Tuesday, September 21, 2010

Sackett v. U.S. EPA

Sep 20: In the U.S. Court of Appeals, Ninth Circuit, Case No.08-35854. As the Appeals Court explains, the case must determine whether Federal courts have subject-matter jurisdiction to conduct review of administrative compliance orders issued by the U.S. EPA under the Clean Water Act (CWA)  before EPA has filed a lawsuit in Federal court to enforce the compliance order. The Appeals Court rules, "We join our sister circuits and hold that the Clean Water Act precludes pre-enforcement judicial review of administrative compliance orders, and that such preclusion does not violate due process."
    In brief summary the Sacketts argued that a compliance order issued by EPA regarding a wetlands violation was: (1) arbitrary and capricious under the Administrative Procedure Act; (2) issued without a hearing in violation of the Sacketts' procedural due process rights; and (3) issued on the basis of an "any information available" standard that is unconstitutionally vague. The district court granted the EPA's Federal Rule of Civil Procedure 12(b)(1) motion to dismiss the Sacketts' claims for lack of subject-matter jurisdiction. It concluded that the CWA precludes judicial review of compliance orders before the EPA has started an enforcement action in Federal court. The Sacketts filed a Federal Rule of Civil Procedure 59(e) motion for clarification and reconsideration that was also denied.
    In making its ruling, the Appeals Court indicates that, ". . .we do not work from a blank slate. Every circuit that has confronted this issue has held that the "CWA impliedly precludes judicial review of compliance orders until the EPA brings an enforcement action in federal district court." The Appeals Court cites cases from the 10th, 6th, 4th, and 7th Circuits and many Districts and says, "The reasoning of these courts is persuasive to us, as well as the broad uniformity of consensus on this issue."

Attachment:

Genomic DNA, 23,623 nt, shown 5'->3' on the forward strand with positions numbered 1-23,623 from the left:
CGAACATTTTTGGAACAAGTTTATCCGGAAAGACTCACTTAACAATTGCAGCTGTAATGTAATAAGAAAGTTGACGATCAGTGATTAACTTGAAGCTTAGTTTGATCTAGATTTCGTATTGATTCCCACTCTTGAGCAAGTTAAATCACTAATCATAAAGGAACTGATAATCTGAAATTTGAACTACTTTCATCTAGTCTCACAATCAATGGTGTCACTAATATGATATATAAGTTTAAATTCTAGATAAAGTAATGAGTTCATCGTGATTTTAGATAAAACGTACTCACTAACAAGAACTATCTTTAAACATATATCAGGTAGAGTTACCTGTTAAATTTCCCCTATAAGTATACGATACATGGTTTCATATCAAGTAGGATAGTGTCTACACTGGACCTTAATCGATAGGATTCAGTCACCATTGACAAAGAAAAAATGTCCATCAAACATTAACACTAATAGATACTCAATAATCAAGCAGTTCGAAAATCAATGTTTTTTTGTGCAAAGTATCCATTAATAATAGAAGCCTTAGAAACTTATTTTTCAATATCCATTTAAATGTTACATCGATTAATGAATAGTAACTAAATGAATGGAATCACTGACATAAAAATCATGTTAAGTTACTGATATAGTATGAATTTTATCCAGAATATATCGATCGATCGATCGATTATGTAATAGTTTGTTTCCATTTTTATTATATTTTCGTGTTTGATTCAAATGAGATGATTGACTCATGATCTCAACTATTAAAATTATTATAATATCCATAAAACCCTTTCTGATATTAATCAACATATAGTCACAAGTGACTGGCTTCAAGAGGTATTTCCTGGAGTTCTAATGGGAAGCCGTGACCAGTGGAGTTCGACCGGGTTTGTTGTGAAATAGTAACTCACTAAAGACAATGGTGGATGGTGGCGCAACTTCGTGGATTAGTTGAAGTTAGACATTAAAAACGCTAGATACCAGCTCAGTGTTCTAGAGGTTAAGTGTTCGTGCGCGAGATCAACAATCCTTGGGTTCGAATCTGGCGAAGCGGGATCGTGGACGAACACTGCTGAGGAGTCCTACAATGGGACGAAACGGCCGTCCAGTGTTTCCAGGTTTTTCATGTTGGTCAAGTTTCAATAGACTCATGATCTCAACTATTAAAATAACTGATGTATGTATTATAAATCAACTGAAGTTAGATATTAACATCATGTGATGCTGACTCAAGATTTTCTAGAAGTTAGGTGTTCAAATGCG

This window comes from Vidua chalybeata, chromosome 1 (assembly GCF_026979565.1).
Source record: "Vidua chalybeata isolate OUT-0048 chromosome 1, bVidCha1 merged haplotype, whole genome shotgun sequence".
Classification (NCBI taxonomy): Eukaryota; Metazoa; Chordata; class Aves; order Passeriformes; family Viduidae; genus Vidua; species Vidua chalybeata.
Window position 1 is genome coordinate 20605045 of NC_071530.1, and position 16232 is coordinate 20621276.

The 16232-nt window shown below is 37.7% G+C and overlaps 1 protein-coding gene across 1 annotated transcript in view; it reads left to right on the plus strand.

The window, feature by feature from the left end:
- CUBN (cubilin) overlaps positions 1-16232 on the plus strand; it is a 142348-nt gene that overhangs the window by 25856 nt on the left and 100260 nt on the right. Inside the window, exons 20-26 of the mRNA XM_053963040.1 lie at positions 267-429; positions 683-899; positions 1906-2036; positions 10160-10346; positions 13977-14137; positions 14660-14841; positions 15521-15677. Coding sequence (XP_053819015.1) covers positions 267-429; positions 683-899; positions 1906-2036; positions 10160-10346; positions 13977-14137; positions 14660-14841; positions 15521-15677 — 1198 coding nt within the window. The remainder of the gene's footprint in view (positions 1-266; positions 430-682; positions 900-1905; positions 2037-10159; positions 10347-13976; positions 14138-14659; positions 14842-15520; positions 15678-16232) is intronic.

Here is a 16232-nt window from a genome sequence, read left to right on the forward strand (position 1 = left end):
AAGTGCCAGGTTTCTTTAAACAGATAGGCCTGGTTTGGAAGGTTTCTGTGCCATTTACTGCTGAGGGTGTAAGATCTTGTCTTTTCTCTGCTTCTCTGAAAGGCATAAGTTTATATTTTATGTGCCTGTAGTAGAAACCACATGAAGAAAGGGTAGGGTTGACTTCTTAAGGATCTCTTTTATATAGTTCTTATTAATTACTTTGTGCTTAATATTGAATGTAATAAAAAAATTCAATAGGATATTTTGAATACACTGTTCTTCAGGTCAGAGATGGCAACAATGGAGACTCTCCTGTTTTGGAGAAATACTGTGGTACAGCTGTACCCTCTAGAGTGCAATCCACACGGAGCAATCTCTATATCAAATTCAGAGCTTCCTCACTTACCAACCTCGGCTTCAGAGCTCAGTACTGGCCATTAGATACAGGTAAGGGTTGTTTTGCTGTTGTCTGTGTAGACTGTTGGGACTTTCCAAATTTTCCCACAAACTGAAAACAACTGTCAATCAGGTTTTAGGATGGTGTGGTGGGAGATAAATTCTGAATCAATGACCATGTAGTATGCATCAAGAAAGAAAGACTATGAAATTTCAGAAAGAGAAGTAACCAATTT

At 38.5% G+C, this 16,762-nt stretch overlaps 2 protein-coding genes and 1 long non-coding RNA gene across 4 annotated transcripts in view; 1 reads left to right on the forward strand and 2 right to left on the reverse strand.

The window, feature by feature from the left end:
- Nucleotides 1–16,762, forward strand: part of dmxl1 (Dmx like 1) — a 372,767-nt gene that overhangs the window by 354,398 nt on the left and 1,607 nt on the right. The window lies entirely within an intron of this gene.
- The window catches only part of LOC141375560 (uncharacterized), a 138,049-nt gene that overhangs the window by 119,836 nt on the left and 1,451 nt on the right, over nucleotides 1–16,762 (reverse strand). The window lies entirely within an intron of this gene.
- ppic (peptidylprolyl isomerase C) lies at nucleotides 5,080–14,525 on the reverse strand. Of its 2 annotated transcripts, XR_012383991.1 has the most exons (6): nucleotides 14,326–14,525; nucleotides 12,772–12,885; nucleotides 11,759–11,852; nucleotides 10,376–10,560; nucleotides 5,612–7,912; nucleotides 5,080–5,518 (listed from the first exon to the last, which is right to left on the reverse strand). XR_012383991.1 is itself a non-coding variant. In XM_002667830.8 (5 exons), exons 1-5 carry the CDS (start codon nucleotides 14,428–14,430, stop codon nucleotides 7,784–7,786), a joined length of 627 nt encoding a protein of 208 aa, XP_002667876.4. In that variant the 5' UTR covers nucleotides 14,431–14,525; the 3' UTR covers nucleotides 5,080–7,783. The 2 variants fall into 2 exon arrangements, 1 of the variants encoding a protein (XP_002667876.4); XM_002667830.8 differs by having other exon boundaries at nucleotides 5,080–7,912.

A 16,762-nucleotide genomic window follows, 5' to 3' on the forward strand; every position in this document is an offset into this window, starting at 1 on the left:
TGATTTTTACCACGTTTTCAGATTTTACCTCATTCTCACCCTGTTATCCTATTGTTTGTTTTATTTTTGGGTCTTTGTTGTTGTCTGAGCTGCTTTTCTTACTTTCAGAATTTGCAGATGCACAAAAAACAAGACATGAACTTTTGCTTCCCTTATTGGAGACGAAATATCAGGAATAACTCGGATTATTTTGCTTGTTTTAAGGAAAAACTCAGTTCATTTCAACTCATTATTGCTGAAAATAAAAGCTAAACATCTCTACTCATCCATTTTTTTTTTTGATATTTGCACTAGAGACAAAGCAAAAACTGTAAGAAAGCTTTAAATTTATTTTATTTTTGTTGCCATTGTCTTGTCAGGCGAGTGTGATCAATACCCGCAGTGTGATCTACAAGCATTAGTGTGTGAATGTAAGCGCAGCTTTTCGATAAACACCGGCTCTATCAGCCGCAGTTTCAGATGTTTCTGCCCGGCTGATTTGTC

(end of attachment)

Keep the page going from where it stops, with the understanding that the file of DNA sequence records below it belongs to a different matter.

The Appeals Court summarizes, "In conclusion, we hold that it is 'fairly discernable' from the language and structure of the Clean Water Act that Congress intended to preclude pre-enforcement judicial review of administrative compliance orders issued by the EPA pursuant to 33 U.S.C. § 1319(a)(3). We further interpret the CWA to require that penalties for noncompliance with a compliance order be assessed only after the EPA proves, in district court, and according to traditional rules of evidence and burdens of proof, that the defendants violated the CWA in the manner alleged in the compliance order. Thus we do not see any sharp disconnect between the process given a citizen and the likely penalty that can be imposed under the CWA. Under these circumstances, preclusion of pre-enforcement judicial review does not violate the Sacketts' due process rights. The district
court properly dismissed this case for lack of subject-matter jurisdiction."
    Access the complete opinion (click here).